educational psychology

One of the big things about this chapter is how many aspects of self-care I am missing–physical, spiritual, recreational (except for reading but a lot of that is escape or avoidance not renewal). I’ve mostly got occupational in the very traditional sense and it’s not always whole-hearted. Something to work on.

But I like her idea of not splitting these life subjects into “objective” or narrow categories–the idea that a topic like nutrition can be covered in intellectual, moral, social, cultural, and intra and interpersonal ways, that there need be no set curriculum but open discussion and self-and-social analysis. The idea of large departments of physical education (not just sports but self-care , maintenance and monitoring; social analysis and valuing of combined exercise and play) and of domestic technology (learning how to work and fix household appliances, drive a car, etc.) are good ones. This kind of broad interdisciplinary approach keeps topics essentially interesting and tied to real life concerns and teaches kids to value and think about these real life issues (rather than getting thrown into them later and thinking, “Why didn’t anyone tell me this,” which is what I so often think). It also prevents that soul-sucking boredom that sets in with proscribed curricula on Important Life Issues (TM).

I also loved the line, “I am suggesting that any material that all students are expected to know should be a prt of every teacher’s knowledge also.” yes! Either teacher’s will see how much students are expected to know or they will eschew some fo the hypocrisy and bluffing that go on.

Understanding th elife stages–birth and death–and lessening the separation between the age groups are also good ideas. Things like oral history projects, buddy programs, community service, child care, and other initiatives can help with that.

Also, “Avoiding premature death is properly part of learning to care for oneself and should be considered in a sound education for physical life.” Howl! But so true, as any mother or child care provider can tell you who has seen a child muddle into a life-threatening situation without thought.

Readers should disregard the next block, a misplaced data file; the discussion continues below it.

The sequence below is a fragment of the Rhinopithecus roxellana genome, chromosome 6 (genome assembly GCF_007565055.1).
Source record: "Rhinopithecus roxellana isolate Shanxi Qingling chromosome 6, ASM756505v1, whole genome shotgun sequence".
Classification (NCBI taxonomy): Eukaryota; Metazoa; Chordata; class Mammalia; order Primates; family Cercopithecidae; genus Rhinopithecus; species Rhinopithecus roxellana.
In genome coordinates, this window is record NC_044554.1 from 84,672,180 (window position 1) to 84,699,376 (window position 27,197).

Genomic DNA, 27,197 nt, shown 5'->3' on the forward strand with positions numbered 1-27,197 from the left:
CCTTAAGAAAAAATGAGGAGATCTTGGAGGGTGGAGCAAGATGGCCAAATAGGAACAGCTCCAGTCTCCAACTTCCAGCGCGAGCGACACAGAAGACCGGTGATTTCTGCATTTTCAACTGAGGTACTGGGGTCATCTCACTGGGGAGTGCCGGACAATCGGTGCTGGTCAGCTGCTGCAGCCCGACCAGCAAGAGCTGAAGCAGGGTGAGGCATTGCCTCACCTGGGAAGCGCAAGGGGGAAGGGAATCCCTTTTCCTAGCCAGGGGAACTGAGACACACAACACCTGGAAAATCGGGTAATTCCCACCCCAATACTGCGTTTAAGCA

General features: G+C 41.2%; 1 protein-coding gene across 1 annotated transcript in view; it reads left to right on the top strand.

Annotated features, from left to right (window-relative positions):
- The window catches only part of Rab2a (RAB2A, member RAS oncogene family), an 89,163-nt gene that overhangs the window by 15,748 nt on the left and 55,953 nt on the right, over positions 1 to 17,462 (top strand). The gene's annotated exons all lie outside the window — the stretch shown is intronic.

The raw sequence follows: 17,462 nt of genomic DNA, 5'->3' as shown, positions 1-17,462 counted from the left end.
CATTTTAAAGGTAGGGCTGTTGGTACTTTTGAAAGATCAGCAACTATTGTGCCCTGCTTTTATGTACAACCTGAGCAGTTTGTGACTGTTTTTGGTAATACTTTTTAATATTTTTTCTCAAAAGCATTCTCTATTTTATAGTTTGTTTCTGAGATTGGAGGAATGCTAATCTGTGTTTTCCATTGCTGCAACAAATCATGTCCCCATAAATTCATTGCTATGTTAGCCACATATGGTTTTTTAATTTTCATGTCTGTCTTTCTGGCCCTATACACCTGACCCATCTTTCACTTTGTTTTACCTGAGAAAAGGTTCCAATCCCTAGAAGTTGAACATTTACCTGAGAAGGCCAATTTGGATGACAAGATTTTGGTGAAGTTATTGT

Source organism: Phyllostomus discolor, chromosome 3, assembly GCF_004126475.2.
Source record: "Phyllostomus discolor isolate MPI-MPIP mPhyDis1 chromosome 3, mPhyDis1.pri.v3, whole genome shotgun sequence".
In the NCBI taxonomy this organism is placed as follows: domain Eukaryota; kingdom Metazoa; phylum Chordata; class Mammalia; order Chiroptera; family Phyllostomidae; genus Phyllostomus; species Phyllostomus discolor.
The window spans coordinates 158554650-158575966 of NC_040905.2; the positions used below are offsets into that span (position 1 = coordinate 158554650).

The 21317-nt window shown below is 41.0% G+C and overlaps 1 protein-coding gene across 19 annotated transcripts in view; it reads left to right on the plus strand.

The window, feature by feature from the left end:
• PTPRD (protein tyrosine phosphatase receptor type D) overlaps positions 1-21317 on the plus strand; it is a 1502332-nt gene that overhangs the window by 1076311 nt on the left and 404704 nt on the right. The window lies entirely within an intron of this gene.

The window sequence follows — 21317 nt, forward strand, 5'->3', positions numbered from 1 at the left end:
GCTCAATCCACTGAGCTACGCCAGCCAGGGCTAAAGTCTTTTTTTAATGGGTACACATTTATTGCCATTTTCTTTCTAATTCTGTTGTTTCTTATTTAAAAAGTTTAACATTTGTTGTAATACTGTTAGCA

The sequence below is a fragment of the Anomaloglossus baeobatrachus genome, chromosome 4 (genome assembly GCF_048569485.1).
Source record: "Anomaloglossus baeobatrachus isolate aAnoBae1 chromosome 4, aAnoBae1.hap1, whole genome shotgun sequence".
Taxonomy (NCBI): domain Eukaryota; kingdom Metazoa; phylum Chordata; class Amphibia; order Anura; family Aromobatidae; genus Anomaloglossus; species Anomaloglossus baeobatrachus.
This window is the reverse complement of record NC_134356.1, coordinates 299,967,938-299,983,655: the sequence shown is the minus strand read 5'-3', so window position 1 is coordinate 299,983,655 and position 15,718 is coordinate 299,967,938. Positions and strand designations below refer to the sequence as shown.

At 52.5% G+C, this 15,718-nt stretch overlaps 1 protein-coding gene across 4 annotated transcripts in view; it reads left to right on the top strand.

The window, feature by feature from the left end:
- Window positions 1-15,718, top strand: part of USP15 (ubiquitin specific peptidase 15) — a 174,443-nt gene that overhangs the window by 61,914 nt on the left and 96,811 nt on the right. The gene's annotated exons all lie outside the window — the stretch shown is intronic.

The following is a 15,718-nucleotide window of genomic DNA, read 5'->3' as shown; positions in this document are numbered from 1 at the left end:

I like her idea about teaching religion in schools as you would teach myth–without saying its myth but treating beliefs respectfully, explaining differences in opinions and that the followers don’t believe it’s myth, teaching respect for others’ beliefs. I think in [ractice this would sitll get a little dicey because parents are likely to get up in arms no matter how reasonable the curriculum. But it’s a nice idea. . .

Same with the idea of occupation as any work that fully engages us–I think this is a true definition of occupation but getting around the “how will I be hired?” and “who’s going to pay me for doing this?” questions is difficult. Teaching kids to analyze what they like doing, how they do it and what areas involve those particular talents or skills is vital though.

Recreation as refreshment and renewal rather than just escape from the drudgery of the work world. Not just physical but mental, emotional and social.


Motivation involves the processes that energize, direct and sustain behavior–the Holy Grail of learner-centered instruction. Theories on motivation:

  • Behavioral–incentives (positive stimuli like praise or treats), problem of extrinsic vs. intrinsic motivation
  • Humanistic–Maslow’s hierarchy (must get certain needs met before others–physiological, safety, love and belonging, esteem, self-actualization (hard to reach)). not necessarily in that order.